"Newsstands are jammed," noted direct marketing guru Dick Benson, chairman of the Benson Organization, Fernandina Beach, Fla. But the flow of profit from the direct mail spigot also appears to be slowing.
Long term, magazine prices will have to rise to make up for the increased cost of acquiring subscriptions, predicted Mr. Benson, a direct mail magazine subscription pioneer.
When it comes to the volume of direct mail that magazines send to prospective subscribers, he said, "If we haven't plateaued, we are very close to it."
Last year, only about 15% of magazine circulation directors said they made money on their direct mail programs, according to a report from New York-based direct marketing consultant Vos, Gruppo & Capell. Sixty-five percent of the 100 consumer magazine circulation directors contacted for the survey said they lost money on direct mail as a generator of new business.
The annual spring survey conducted for the past 12 years concluded that magazine renewals are strong but new-business sales have gotten tougher. That's placing renewed emphasis on keeping customers once they've been hooked.
More than 90% of the respondents use a soft offer such as a premium, sweepstakes or complimentary copy on their new-business direct mail. And a majority, some 60%, report using soft offers on renewals.
With a postal rate increase looming in 1995, newsstand and subscription prices are likely to increase this year, Managing Director Dan Capell said. That's a big change from the recent recession-ravaged years when most publishers were forced to hold the line. Only about 20% of the industry raised newsstand or basic subscription prices in the past year, Mr. Capell found.
Some circulation experts feel the price increases are long overdue.
"As an industry, we better figure out ways to get our prices up on subscriptions," said Hal Oringer, VP-circulation at Des Moines-based Meredith Corp.'s magazine group.
Declining newsstand sales were a big reason two years ago to cut the rate base on Meredith's flagship Better Homes & Gardens by 5% to 7.6 million. Today, he said, more than 90% of the magazine's circulation is derived from subscriptions.
Among the so-called Seven Sisters of women's service magazines, the newsstand vs. subscription battle has been particularly intense.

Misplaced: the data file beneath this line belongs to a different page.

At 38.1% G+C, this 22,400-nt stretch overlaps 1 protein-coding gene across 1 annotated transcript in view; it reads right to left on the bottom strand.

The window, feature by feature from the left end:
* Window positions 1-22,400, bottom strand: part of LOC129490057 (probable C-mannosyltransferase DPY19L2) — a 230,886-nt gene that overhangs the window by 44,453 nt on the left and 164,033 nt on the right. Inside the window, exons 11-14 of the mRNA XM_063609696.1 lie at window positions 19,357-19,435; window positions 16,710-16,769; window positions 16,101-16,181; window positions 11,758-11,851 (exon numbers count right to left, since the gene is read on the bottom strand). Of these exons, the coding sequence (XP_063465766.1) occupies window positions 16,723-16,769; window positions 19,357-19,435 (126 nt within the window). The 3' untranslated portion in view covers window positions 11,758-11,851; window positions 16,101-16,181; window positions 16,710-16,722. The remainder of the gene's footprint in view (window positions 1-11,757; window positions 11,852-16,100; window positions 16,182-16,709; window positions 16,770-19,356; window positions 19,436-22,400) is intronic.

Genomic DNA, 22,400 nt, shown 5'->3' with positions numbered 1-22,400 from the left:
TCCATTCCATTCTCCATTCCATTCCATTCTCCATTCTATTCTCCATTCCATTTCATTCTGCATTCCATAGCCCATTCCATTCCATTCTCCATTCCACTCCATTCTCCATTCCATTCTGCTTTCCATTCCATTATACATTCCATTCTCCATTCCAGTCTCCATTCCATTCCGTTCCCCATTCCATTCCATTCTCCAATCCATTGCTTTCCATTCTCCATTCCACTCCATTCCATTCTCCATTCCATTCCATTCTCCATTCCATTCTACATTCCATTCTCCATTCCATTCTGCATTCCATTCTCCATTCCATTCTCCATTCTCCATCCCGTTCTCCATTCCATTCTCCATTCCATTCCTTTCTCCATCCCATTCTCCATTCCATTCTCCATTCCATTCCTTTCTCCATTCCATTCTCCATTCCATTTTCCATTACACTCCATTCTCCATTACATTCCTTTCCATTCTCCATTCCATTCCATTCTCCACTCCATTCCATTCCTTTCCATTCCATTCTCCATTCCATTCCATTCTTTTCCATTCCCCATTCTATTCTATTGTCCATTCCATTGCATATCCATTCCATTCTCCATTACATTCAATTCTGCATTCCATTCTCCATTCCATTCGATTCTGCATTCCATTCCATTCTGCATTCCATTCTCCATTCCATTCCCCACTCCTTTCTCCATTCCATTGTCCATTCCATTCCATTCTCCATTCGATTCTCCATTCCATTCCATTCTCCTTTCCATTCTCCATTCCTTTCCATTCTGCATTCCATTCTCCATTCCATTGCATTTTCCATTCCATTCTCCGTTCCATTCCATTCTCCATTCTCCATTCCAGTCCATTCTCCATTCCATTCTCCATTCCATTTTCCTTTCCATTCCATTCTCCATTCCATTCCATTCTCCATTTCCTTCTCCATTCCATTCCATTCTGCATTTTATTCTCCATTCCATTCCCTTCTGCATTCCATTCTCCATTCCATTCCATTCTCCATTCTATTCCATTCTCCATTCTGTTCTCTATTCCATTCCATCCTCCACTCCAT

At The New York Times Co.-owned Family Circle, as recently as 1988 the magazine derived 1.7 million, or 28%, of its 5.9 million circulation from subscription sales. Today, the magazine has a rate base of 5 million, and according to the Audit Bureau of Circulations, through the six months ended Dec. 31, it was deriving 2.1 million, or 42%, of its circulation from subscriptions.
has refused to cede the checkout counter to archrival Woman's Day, the Hachette-Filipacchi flagship, with a rate base of 4.8 million.
Last year, the two engaged in a costly newstand battle when matched a Woman's Day cover price reduction to 99 cents.
But even in the midst of the checkout counter battle, both magazines continued building their subscription base through direct mail. In the six-month period ended Dec. 31, Woman's Day saw subscriptions increase 19.9% to 1.7 million while newsstands sales skidded 6.7% to 3.2 million, vs. the year-earlier period.
More and more magazine companies hope to parlay their direct mail into an active database marketing tool. Highly successful companies such as the Reader's Digest Association and Rodale Press long ago transformed their magazine subscription lists into active sources of revenue for other company products from books to videos.
In fact, so successful were Rodale and the Reader's Digest Association that the direct mail side of the businesses eventually overtook the magazine side in revenue and profit.
Noted Greg Coleman, VP-group publisher for the Reader's Digest Association special interest magazines including American Health, Family Handyman, New Choices and Travel Holiday: "When we look at a [profit and loss statement] for our magazines, we'll look at an operating [profit and loss] as well as a [profit and loss] that looks at the name that each magazine brings into our database."